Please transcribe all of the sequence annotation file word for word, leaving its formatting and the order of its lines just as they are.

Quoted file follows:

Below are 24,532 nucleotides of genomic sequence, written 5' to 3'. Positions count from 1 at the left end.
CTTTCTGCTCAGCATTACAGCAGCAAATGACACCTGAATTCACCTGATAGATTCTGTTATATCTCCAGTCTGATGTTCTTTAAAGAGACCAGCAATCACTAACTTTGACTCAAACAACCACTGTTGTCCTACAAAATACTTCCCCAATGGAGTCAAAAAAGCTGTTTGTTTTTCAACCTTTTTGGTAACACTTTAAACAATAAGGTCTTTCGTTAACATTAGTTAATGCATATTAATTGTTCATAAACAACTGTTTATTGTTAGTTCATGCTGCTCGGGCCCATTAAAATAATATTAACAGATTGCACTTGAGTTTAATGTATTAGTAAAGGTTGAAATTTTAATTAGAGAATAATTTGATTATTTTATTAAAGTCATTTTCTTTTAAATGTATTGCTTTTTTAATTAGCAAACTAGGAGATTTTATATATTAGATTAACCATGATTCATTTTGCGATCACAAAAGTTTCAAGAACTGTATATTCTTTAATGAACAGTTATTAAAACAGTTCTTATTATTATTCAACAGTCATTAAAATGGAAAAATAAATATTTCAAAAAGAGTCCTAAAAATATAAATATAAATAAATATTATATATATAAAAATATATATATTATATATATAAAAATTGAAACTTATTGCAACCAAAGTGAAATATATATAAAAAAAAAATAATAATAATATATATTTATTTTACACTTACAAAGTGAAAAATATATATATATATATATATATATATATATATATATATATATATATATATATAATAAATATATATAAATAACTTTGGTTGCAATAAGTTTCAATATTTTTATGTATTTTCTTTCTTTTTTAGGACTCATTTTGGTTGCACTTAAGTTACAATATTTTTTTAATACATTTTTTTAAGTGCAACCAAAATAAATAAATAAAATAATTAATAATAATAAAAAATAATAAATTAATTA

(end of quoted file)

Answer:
Below are 24,532 nucleotides of genomic sequence, written 5' to 3'. Positions count from 1 at the left end.
CTTTCTGCTCAGCATTACAGCAGCAAATGACACCTGAATTCACCTGATAGATTCTGTTATATCTCCAGTCTGATGTTCTTTAAAGAGACCAGCAATCACTAACTTTGACTCAAACAACCACTGTTGTCCTACAAAATACTTCCCCAATGGAGTCAAAAAAGCTGTTTGTTTTTCAACCTTTTTGGTAACACTTTAAACAATAAGGTCTTTCGTTAACATTAGTTAATGCATATTAATTGTTCATAAACAACTGTTTATTGTTAGTTCATGCTGCTCGGGCCCATTAAAATAATATTAACAGATTGCACTTGAGTTTAATGTATTAGTAAAGGTTGAAATTTTAATTAGAGAATAATTTGATTATTTTATTAAAGTCATTTTCTTTTAAATGTATTGCTTTTTTAATTAGCAAACTAGGAGATTTTATATATTAGATTAACCATGATTCATTTTGCGATCACAAAAGTTTCAAGAACTGTATATTCTTTAATGAACAGTTATTAAAACAGTTCTTATTATTATTCAACAGTCATTAAAATGGAAAAATAAATATTTCAAAAAGAGTCCTAAAAATATAAATATAAATAAATATTATATATATAAAAATATATATATTATATATATAAAAATTGAAACTTATTGCAACCAAAGTGAAATATATATAAAAAAAAAATAATAATAATATATATTTATTTTACACTTACAAAGTGAAAAATATATATATATATATATATATATATATATATATATATATATATATATATATAATAAATATATATAAATAACTTTGGTTGCAATAAGTTTCAATATTTTTATGTATTTTCTTTCTTTTTTAGGACTCATTTTGGTTGCACTTAAGTTACAATATTTTTTTAATACATTTTTTTAAGTGCAACCAAAATAAATAAATAAAATAATTAATAATAATAAAAAATAATAAATTAATTA